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This Week's Most Read: 5 Key Takeaways from AI Summit NY

Highlights from our sold-out AI Summit New York, Gemini Pro and other top stories

Deborah Yao

December 14, 2023

4 Min Read

Here are this week's most popular stories about AI:

1. 5 Key Takeaways from AI Summit NY 2023

AI Summit New York - the recently held flagship conference series from AI Business' parent division Informa Tech - saw record crowds with many sessions standing room only.

Here are a few of the key takeaways; read the full list here.

-OpenAI, hyperscalers see all companies using generative AI in 10 years.

"I think it will be 100%,” said Adam Goldberg, member of the GTM team, ChatGPT Enterprise, at OpenAI. “The next two to three years are going to be wild. You are going to have organizations that aggressively repave their business processes of all shapes and sizes, and whether they build something or they buy something … (there will be) material change for every organization that is using it in significant ways.”

-Generative AI will stay in the 'copilot' stage for a while until its risks are adequately addressed.

Gaurav Dhama, Mastercard's director of product development in AI, sees generative AI staying in the copilot phase – assisting humans rather than autonomous − “for a long time,” especially for companies in heavily regulated industries such as financial services. That means a human being will still be in the loop for a while.

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2. Google Gemini Pro is Coming to Businesses and Developers

Google is giving businesses and developers access to its most powerful large language model, Gemini, through its API, for free.

The Gemini Pro API is available to developers via Google’s free web-based developer tool, AI Studio (formerly Makersuite). Gemini Pro is also available to enterprises through Google Cloud’s Vertex AI platform. Companies can use it to build applications starting today.

Google said it plans to further fine-tune the model in the coming weeks based on user feedback. “We can’t wait to see what developers and enterprises build with Gemini,” the company said in a blog post.

Gemini Pro is already powering Bard, Google’s answer to ChatGPT. The initial version has a low 32,000 context window for text, which means it can handle around 5,333 words (32,000 tokens). By comparison, GPT-4 Turbo, OpenAI’s newest model, can handle 128,000 tokens. However, Google said later versions of Gemini Pro will have greatly expanded lengths.

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3. Nations Pledge to Make AI 'Secure By Design.’ Can They Go Beyond Nice Platitudes?

The recent pledge by 18 countries to create AI systems that are "secure by design” is only the beginning of what is necessary to safeguard them, experts say.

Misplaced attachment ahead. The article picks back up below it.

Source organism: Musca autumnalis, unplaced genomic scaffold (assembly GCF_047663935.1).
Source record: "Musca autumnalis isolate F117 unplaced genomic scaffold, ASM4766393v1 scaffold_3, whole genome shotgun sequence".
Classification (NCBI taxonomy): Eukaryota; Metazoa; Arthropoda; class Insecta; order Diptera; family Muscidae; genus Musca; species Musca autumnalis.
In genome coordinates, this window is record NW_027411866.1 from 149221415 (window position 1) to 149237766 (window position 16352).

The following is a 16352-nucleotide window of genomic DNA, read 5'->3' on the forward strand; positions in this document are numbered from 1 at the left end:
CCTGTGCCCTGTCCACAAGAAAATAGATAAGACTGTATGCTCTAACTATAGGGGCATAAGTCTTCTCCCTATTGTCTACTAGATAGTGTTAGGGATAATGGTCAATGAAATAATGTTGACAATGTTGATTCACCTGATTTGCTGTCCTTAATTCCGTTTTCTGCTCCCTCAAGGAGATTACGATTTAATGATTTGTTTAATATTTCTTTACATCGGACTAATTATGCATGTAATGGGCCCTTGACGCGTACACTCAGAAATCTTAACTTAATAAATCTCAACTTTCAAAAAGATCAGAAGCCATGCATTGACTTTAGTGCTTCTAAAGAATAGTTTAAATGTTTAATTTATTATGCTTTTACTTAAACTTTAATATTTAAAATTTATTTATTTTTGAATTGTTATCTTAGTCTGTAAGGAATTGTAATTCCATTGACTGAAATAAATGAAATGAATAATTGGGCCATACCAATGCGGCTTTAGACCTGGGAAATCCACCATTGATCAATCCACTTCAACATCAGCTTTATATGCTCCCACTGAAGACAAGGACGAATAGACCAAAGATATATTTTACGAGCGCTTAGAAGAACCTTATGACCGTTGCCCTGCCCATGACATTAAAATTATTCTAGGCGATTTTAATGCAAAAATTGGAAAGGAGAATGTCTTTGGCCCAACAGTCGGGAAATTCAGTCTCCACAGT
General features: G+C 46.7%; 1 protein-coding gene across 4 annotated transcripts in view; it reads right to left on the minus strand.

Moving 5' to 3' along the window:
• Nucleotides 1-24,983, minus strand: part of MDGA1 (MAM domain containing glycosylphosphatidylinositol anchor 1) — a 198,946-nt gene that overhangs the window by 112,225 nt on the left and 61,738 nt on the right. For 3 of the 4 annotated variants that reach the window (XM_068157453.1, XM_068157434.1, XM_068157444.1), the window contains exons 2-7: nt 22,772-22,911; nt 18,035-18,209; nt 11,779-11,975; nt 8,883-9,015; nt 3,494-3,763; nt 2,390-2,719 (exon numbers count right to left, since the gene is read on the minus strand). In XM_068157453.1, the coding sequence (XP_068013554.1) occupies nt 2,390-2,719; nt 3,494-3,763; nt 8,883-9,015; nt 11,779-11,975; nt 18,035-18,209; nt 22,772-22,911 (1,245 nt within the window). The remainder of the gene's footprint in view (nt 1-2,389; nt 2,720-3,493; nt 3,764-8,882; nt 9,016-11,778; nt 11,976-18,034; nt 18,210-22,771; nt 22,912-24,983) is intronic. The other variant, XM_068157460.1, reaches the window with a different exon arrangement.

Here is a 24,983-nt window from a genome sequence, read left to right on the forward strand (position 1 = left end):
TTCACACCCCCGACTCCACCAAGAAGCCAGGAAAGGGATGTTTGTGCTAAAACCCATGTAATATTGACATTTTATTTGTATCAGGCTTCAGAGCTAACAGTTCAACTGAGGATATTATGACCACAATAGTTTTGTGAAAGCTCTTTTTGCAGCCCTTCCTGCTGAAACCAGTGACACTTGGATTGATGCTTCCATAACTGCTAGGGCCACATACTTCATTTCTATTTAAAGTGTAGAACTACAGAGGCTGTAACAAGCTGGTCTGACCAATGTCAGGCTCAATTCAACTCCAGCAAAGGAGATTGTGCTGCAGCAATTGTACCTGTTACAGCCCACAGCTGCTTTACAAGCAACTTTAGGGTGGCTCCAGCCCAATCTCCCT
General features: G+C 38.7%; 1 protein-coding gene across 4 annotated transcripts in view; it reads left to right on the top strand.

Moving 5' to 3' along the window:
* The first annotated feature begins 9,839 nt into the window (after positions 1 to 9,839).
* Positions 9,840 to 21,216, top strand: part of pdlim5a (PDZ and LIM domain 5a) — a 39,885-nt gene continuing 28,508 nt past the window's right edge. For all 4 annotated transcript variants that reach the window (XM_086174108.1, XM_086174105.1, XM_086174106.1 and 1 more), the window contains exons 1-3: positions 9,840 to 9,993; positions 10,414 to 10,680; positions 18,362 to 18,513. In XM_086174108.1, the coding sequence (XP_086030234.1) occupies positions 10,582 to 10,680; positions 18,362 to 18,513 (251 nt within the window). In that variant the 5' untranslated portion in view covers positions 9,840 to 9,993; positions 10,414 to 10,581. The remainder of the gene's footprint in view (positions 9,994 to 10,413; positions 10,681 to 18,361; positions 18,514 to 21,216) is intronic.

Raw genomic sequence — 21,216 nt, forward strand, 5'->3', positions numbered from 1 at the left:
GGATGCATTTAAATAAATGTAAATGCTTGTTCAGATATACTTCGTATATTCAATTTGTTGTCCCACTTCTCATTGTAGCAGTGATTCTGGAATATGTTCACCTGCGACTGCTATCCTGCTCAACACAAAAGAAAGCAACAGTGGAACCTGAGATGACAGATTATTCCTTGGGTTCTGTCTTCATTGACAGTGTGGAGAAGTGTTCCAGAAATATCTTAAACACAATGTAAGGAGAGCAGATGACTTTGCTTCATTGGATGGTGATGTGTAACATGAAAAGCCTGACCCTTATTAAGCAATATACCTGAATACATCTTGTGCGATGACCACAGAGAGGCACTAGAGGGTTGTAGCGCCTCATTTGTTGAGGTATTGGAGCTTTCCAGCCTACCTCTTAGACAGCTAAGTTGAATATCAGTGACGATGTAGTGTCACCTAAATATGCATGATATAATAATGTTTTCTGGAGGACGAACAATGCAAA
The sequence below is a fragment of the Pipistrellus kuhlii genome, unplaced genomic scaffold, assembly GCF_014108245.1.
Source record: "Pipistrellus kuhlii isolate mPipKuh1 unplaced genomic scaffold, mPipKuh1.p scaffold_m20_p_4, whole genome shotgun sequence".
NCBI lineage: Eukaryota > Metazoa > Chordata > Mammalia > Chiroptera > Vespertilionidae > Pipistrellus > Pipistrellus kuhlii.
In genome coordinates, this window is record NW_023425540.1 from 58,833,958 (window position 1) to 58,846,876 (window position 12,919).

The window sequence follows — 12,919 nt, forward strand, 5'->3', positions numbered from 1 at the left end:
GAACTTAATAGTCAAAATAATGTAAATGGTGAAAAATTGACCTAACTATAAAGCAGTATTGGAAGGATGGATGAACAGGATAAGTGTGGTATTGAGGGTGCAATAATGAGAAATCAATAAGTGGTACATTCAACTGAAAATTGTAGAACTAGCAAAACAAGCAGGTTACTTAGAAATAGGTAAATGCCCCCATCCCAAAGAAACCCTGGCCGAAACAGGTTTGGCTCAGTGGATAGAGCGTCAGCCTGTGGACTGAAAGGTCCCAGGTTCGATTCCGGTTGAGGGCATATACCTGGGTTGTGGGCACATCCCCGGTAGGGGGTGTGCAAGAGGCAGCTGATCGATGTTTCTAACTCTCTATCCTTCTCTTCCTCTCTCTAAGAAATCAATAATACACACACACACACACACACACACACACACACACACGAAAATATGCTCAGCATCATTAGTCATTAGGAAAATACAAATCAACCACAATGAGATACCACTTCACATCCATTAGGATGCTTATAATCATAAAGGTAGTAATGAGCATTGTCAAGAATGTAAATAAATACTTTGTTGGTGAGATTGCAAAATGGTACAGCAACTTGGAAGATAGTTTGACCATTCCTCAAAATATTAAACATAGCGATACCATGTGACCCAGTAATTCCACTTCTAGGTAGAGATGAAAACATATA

Signing on to published guidelines from the U.S. Cybersecurity and Infrastructure Security Agency (CISA) and the U.K. National Cyber Security Centre (NCSC) on building secure AI, these nations concurred that companies involved in creating and implementing AI should ensure its usage is safe for consumers and the general populace while safeguarding them from potential misuse.

But the pact, which is not legally enforceable, mainly offers broad guidelines. These include monitoring AI systems for misuse, securing data against unauthorized alterations, and conducting thorough evaluations of software providers.

“This is a good start,” Fred Rica, the former head of cyber risk at KPMG and currently a partner at accounting and consulting firm BPM, said in an interview. “It focuses on risks, provides a set of principles, creates alignment, and raises awareness. But those things, while good and important, are a far cry from any sort of prescriptive guidance as to what exactly constitutes ‘secure’ or, even more specifically, ‘secure by design.’”Read more

4. Meta Scientist: How Large Language Models Work, AI Summit NY 2023

Staying with the AI Summit, Kanika Narang, senior AI research scientist at Meta, demystified generative AI during a session.

Unlike other forms of AI − which typically have predetermined rules, use structured data and are meant for specific tasks − generative AI harnesses neural networks to create new and original content autonomously without being explicitly programmed to do so.

As many users well know, generative AI models are “actually so good right now that they can do many different tasks,” she said, such as in writing poems or generating realistic images of animals – on Mars.

The backbone for these models, especially for text, are large language models. They are large because they are trained on a vast amount of data. “Think about everything which is out there on the web − all the books that have been printed,” she said. “Humans would take 20,000 years to read all the knowledge encapsulated in these models.”

Using a vast dataset to pre-train these LLMs enables them to do many tasks such as summarizing, translation or question-answering.

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5. AI Startup Roundup: OpenAI Rival Mistral AI Set to Raise $485 Million

Mistral AI is a French rival to OpenAI that has emerged as one of Europe’s most prominent AI startups. It was founded by former scientists from DeepMind and Meta who worked on large language models.

Latest funding: Set to raise around €450 million ($485 million), according to Bloomberg

Lead investor: Andreesen Horowitz

Other investors: General Catalyst, Lightspeed Venture Partners, Bpifrance and others participated in the round. Nvidia and Salesforce contributed €120 million ($129 million) in convertible debt.

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About the Author(s)

Deborah Yao

Editor

Deborah Yao runs the day-to-day operations of AI Business. She is a Stanford grad who has worked at Amazon, Wharton School and Associated Press.

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